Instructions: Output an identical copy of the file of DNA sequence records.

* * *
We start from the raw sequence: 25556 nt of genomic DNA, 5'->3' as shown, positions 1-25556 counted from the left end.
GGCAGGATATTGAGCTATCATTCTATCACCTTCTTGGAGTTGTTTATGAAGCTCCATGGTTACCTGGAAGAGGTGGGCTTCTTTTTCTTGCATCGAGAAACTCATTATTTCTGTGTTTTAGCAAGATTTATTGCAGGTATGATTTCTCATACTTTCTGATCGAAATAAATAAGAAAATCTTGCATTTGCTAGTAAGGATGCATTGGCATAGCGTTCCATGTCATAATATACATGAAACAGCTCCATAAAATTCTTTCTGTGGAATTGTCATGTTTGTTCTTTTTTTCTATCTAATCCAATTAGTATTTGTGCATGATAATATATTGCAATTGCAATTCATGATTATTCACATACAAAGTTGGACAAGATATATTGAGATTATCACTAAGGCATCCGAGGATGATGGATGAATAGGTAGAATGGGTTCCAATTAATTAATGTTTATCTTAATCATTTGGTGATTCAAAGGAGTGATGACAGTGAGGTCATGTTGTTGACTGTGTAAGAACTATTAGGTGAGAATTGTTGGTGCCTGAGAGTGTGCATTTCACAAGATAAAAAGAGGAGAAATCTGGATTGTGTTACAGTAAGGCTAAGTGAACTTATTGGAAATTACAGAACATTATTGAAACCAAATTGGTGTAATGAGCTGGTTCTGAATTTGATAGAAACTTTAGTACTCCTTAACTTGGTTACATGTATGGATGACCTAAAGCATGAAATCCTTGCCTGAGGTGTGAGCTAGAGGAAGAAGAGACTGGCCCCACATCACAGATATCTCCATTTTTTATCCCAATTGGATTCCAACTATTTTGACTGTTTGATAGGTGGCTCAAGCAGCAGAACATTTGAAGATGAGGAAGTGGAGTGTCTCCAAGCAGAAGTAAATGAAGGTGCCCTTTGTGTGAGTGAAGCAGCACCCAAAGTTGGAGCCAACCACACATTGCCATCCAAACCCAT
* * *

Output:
We start from the raw sequence: 25556 nt of genomic DNA, 5'->3' as shown, positions 1-25556 counted from the left end.
GGCAGGATATTGAGCTATCATTCTATCACCTTCTTGGAGTTGTTTATGAAGCTCCATGGTTACCTGGAAGAGGTGGGCTTCTTTTTCTTGCATCGAGAAACTCATTATTTCTGTGTTTTAGCAAGATTTATTGCAGGTATGATTTCTCATACTTTCTGATCGAAATAAATAAGAAAATCTTGCATTTGCTAGTAAGGATGCATTGGCATAGCGTTCCATGTCATAATATACATGAAACAGCTCCATAAAATTCTTTCTGTGGAATTGTCATGTTTGTTCTTTTTTTCTATCTAATCCAATTAGTATTTGTGCATGATAATATATTGCAATTGCAATTCATGATTATTCACATACAAAGTTGGACAAGATATATTGAGATTATCACTAAGGCATCCGAGGATGATGGATGAATAGGTAGAATGGGTTCCAATTAATTAATGTTTATCTTAATCATTTGGTGATTCAAAGGAGTGATGACAGTGAGGTCATGTTGTTGACTGTGTAAGAACTATTAGGTGAGAATTGTTGGTGCCTGAGAGTGTGCATTTCACAAGATAAAAAGAGGAGAAATCTGGATTGTGTTACAGTAAGGCTAAGTGAACTTATTGGAAATTACAGAACATTATTGAAACCAAATTGGTGTAATGAGCTGGTTCTGAATTTGATAGAAACTTTAGTACTCCTTAACTTGGTTACATGTATGGATGACCTAAAGCATGAAATCCTTGCCTGAGGTGTGAGCTAGAGGAAGAAGAGACTGGCCCCACATCACAGATATCTCCATTTTTTATCCCAATTGGATTCCAACTATTTTGACTGTTTGATAGGTGGCTCAAGCAGCAGAACATTTGAAGATGAGGAAGTGGAGTGTCTCCAAGCAGAAGTAAATGAAGGTGCCCTTTGTGTGAGTGAAGCAGCACCCAAAGTTGGAGCCAACCACACATTGCCATCCAAACCCAT